LWLies: What inspired you to get yourself an 8mm camera and start filming things in the mid-’70s?
Letts: The punk rock movement was very much about audience participation, it wasn’t a spectator sport. The energy was so infectious that you wanted to get involved. I’d seen a film a few years previously called The Harder They Come [Perry Henzell, 1972], a very famous Jamaican film, and realised I wanted to express myself in some kind of visual way, but I couldn’t see a way forward. When the punk rock thing happened in about 1976, the whole ‘Do It Yourself’ principle came into play. All my mates picked up guitars and I wanted to pick up something too, but the stage was kind of full up. So I picked up a Super 8 camera, and using that ‘DIY’ principle, taught myself to become a filmmaker through filming the bands I liked and working out how to do it as I went along. I’d never been to film school; I never even read the instructions for the camera!
So I started to film the bands I liked, and then one day I read in the NME, ‘Don Letts is making a movie’. And I thought, ‘That’s a good idea, I’ll call it a film’. I finished the thing that was later called The Punk Rock Movie, which then got shown at the ICA for about six weeks. Afterwards I kind of used that as my point of entry into the film world and started making music videos for some of the more successful bands when they started getting record deals. The first music video I did was for Public Image’s latest single, and then I did the Clash’s first video. From there I went on to make all of the Clash videos. I just progressed from that into music documentaries and a couple of feature films. So it was with the inspiration of punk rock that I became a filmmaker.
LWLies: What were your reasons for filming these punk rock bands when you did?
Letts: Some of the bands that appear in The Punk Rock Movie are in there to show the more ‘hubris’ side of punk rock, because for every one great punk rock band there were 50 ridiculous ones – and that was all part of the story. But to begin with I filmed the bands first that turned me on – that spoke to me politically or lyrically: The Clash, The Sex Pistols, The Slits, Siouxsie and The Banshees, Subway Sect, The Buzzcocks. These were my favourite punk rock acts. I just filmed the bands that spoke to me.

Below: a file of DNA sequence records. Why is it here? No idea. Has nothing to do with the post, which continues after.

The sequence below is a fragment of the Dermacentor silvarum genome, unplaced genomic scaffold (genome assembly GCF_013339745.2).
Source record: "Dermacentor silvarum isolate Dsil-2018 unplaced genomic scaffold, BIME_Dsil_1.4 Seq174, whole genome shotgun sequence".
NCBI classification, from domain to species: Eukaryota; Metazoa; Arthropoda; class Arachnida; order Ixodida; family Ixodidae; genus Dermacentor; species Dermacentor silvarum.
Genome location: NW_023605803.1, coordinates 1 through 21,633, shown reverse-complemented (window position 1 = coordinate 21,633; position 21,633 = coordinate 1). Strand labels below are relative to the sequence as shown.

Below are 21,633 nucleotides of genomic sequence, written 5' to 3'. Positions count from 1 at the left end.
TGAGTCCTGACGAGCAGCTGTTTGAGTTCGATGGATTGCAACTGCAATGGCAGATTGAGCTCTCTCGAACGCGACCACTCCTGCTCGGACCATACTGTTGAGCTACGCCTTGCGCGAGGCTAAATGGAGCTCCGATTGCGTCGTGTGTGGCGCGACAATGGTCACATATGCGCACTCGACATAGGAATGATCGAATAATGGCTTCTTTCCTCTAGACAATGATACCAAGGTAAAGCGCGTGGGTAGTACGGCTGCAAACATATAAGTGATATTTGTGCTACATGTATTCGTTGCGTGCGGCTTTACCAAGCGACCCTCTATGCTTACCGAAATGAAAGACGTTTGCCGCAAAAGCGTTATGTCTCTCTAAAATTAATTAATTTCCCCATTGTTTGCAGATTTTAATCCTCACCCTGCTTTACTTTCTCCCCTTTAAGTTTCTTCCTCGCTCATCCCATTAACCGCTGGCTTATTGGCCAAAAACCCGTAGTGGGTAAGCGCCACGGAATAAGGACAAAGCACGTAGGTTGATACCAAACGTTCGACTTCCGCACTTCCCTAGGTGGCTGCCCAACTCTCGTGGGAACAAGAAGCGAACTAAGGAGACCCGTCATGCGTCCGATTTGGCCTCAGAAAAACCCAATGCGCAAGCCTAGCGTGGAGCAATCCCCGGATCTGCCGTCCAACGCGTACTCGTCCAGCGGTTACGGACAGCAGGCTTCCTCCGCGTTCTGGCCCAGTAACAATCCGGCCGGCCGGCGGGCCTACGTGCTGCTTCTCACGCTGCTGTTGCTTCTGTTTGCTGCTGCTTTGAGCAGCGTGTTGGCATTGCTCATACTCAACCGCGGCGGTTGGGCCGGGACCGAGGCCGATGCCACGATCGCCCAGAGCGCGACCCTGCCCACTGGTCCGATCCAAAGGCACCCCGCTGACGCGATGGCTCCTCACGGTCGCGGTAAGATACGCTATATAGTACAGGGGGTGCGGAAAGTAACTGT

LWLies: Did you have a documentary model in mind when you were filming what would become The Punk Rock Movie?
Letts: Absolutely not. I had nothing in mind other than being able to capture what was happening in front of me. And like I said, when you’ve had no formal training that’s fairly difficult. Super 8 cameras didn’t have all these auto functions cameras have today, like autofocus. But I found that to be good discipline.
I mean, for instance, Super 8 film back in those days – including processing – cost about 15 quid a hit [for about fifteen minutes of reel], which was a lot of money back in the mid-’70s! And that forced me to really think about what I was shooting, and it made me become very focused and disciplined in that regard.
Now with digital technology you can buy a 90-minute DVD cassette for about a fiver or something and get coverage of everything. But that’s not good for discipline at all. It was better when things were more expensive. The downside of affordable technology is mediocrity. Just because you can afford it, doesn’t mean you can do it. Ultimately you need a good idea.
LWLies: Did you feel yourself to be an insider or an outsider as you filmed these bands and gigs?
Letts: I wouldn’t have got the access that I did unless these people trusted me. My relationship with the bands helped to make it what it was. No one ever told me to turn the camera off, but then they didn’t have to because I’d know when to do that myself. We were all on the same page, and there was a mutual trust.
LWLies: Would you still be able to make a documentary the way you did The Punk Rock Movie today, given the way young bands are much more shepherded by managers and spokespeople from early on?
Letts: These days record companies rule. There’s a spectrum of music that operates outside of that, but for the bands that have record companies behind them, and PR and the A&R and so on – all these people telling them what not to do – the result is the bands are scared to have an opinion, because they believe it might affect their record sales.
There has to be more going on, some other agenda than just trying to flog product and turn people into passive consumers. That’s why I don’t make music videos much anymore, because all they want to do now is sell the record.
When I was making music videos, when it was still fairly new, you could still make a covert statement if you were an intelligent filmmaker – like in my video for The Clash’s single Rock The Casbah, where I had an interaction between an Arab and a Jew. You couldn’t get away with stuff like that now. Not only because the record companies would stop you doing it and MTV probably wouldn’t air it, but because you can’t find the bands with the balls to support an idea like that.